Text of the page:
Tax experts from the Scots ICA and Chartered Institute of Taxationon are set to launch a joint assault on the government if it fails to respond to their recommendations for self-assessment.
The institutes promised to demand a royal commission to overcome complexities in the tax system, increased investment to improve data storage and transfer, and copies of PAYE coding notices to be sent to tax agents as well as clients unless changes were made.
The need for change was made clear by the fact that up to 700,000 of the nine million tax returns issued are still outstanding following the 31 January deadline.
Hywel Jones, a technical officer at the CIoT, said: Without a simpler tax system, self-assessment will be impossible to achieve.’
Derek Allen, the Scots ICA’s head of taxation, said the problems stem from a lack of planning for self-assessment. He said this was exacerbated by attempts to save money, leading to ‘false economies’, although the Revenue had benefited from an improved cash flow of #3.5bn due to the new regime.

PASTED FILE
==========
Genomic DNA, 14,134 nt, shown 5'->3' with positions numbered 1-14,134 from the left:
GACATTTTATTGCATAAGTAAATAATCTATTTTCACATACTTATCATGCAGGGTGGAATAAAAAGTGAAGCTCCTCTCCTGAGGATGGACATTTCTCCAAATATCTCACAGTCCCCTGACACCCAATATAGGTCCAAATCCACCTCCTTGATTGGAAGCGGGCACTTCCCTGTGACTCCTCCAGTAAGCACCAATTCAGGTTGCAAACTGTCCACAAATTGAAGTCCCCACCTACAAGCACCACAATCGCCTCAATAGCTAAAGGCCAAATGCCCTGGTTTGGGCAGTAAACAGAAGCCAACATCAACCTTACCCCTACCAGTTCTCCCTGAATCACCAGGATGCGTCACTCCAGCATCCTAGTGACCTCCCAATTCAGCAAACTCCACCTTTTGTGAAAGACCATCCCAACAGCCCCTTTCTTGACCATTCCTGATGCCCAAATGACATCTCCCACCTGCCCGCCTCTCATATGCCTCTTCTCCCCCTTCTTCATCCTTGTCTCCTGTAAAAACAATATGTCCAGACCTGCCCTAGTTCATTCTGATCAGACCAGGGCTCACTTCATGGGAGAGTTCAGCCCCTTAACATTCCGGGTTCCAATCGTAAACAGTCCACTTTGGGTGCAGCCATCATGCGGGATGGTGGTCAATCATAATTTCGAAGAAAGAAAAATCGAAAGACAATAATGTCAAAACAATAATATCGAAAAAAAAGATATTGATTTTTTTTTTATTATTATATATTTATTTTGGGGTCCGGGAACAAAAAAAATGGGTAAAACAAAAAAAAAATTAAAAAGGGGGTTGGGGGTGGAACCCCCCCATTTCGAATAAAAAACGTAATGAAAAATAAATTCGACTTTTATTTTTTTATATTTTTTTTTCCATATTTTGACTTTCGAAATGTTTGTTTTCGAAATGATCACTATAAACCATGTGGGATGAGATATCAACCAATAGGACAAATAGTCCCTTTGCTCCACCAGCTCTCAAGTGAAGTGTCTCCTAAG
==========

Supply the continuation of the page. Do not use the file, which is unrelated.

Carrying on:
He said failure of the Revenue to update its computer system had also ’caused a lot of ill-feeling.’
Allen also criticised the government’s surcharging of payers, in the last few days before the payment deadline, who were wrongly identified as late payers. Another area of contention is the imposition of penalties on taxpayers who are awaiting rebates from the Revenue. The move follows research by the institute on its member firms, in conjunction with the Confederation of British Industry in Scotland and the Scottish Law Society.
Allen said the Revenue caused more problems by slavishly adhering to the penalty regime devised in 1994 which does not reflect the current scenario. He said the Revenue failed to exercise its ability to mitigate certain cases.
ACCA has criticised the Revenue’s demand that taxpayers and accountants reply to their enquiries in 30 days, yet the Revenue can take up to 12 weeks to reply to letters. Mavis Sargent of the institute’s taxation committee said: ‘To threaten draconian penalties in the course of routine correspondence is totally unreasonable.’
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